The Second Amendment reads as follows:
"A well regulated Militia, being necessary to the security of a free State, the right of the people to keep and bear Arms, shall not be infringed."
There are exactly 27 words in the Second Amendment, and over time, an estimated 737,219.8733 words have been written about it in the Federalist Papers, newspaper editorials, court decisions, and impassioned op-ed articles. One of the largest and most powerful lobbies in the country - the National Rifle Association - exists for the sole purpose of ensuring that rights under the Second Amendment remain supreme and untouched. Almost nothing will incense the average American more than the dreaded spectre of loss of his beloved guns.
Why do we have this national love affair with firearms?
If we go back to the time of the writing of the Constitution and the drafting of the Bill of Rights, we see that the Founders lived in a difficult time, and had their opinions shaped by a dangerous world. They'd just finished fighting for their independence against one of the world's largest professional armies, and the American forces were composed largely of individuals and local militias armed with the weapons they used for defense (against wild animals, "Indians," and other threats in the days before police departments) and for putting food on the table (this being a time before you could drive to the local Safeway and pick up a shrink-wrapped package of pork chops for your supper). At that time, it was important to own a firearm, because you might have to defend your home against attack (from "Indians," or from ... yes ... the government), and you needed to be able to feed your family.
At that time also, the cutting edge of personal weapons technology was the muzzle-loaded, single-shot musket, which a trained marksman could load, aim, and fire about three times per minute.
Fast forward to the year 2012. Cutting-edge personal firearms technology is now represented by the assault rifle and the 9mm pistol with high-capacity magazine. Where a trained marksman in 1787 could fire about three rounds per minute, an untrained shooter today can accurately fire dozens of rounds per minute and reload in seconds.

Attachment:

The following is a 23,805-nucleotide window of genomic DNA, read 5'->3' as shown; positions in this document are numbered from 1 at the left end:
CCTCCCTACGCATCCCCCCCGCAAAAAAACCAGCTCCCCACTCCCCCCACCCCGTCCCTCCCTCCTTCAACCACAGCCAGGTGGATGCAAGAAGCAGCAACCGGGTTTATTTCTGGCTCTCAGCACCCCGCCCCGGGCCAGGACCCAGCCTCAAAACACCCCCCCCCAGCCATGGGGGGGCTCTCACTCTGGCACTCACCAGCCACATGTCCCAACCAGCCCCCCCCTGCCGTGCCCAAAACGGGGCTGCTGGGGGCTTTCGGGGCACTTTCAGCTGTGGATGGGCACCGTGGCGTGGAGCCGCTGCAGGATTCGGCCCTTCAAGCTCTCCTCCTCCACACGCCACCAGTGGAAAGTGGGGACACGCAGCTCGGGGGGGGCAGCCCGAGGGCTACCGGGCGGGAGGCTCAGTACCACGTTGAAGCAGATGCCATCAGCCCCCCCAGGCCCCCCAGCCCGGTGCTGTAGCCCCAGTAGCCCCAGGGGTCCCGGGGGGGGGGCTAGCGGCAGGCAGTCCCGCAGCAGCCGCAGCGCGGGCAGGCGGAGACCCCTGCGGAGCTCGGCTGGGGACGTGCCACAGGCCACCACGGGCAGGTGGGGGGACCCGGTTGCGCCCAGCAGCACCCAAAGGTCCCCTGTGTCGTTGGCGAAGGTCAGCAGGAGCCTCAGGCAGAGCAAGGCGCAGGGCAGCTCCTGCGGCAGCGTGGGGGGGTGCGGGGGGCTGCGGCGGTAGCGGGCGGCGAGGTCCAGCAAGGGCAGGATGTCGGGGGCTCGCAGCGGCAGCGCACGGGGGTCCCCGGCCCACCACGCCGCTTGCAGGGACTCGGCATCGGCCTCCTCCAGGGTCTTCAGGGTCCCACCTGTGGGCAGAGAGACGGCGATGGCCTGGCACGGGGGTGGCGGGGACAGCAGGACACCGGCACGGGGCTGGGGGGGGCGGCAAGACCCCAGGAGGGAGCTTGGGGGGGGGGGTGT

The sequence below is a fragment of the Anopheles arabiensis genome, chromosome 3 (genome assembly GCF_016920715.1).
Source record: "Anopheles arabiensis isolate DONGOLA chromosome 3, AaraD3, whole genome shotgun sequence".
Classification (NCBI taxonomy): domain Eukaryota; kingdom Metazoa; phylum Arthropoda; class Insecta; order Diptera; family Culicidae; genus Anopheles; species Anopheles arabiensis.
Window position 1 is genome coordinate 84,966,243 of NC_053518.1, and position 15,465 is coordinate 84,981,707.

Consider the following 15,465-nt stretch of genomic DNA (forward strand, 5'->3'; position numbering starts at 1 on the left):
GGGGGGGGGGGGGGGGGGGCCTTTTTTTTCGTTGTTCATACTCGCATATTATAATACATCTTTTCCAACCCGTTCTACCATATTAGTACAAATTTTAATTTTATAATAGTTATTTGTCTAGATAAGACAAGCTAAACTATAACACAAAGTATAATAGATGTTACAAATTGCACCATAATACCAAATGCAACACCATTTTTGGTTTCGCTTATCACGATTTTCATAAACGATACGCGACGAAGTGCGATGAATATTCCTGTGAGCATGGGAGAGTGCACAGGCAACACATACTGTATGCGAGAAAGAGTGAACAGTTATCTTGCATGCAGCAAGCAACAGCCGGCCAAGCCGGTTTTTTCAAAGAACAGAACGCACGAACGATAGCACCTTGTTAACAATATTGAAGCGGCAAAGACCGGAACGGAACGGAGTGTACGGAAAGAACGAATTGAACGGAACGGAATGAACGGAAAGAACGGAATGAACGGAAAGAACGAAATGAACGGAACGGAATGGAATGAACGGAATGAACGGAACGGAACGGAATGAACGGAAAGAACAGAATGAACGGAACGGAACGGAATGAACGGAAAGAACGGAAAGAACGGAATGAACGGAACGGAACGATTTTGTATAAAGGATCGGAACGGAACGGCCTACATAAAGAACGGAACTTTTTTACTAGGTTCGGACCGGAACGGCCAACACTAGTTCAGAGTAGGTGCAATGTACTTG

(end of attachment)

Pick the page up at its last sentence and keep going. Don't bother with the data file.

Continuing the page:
That's a lot of bullets flying around, and you don't need to be a trained marksman to set them flying.
Let me just say this about the Second Amendment: it's the law of the land. For all its grammatical and punctuational (?) shortcomings (did they really need all those commas?), it guarantees you and I the right to own deadly weapons, and I don't have a problem with that.
But, as I noted in yesterday's discussion of the First Amendment, we have lost sight of the difference between freedom and responsibility, between what we have the right to do and what's right to do. Do we have the right to keep and bear arms? You bet. Is it the right thing to do in all instances? Probably not.
Defenders of the absolute right to keep and bear arms maintain that we are safer when we have the ability to defend ourselves against threats. This may be true. There may not be a policeman available at hand to protect you against a mugger, or to arrest the burglar or rapist trying to break into your home. I understand all that. But somehow I'm more afraid of getting caught in the crossfire between a bunch of heavily-armed thugs.
Should we have the right to keep and bear arms? Absolutely. Should we open a rational discussion about what that means in a time of high-powered weapons and irrational beliefs? Absolutely.
Because, as I often say, freedom - whether of speech, religion, or firearms ownership - doesn't equal freedom of smart. And we're not showing a lot of smart lately.
Besides, I'd rather see bare arms on beautiful ladies any day.
Have a good day. Don't shoot anybody. More thoughts tomorrow.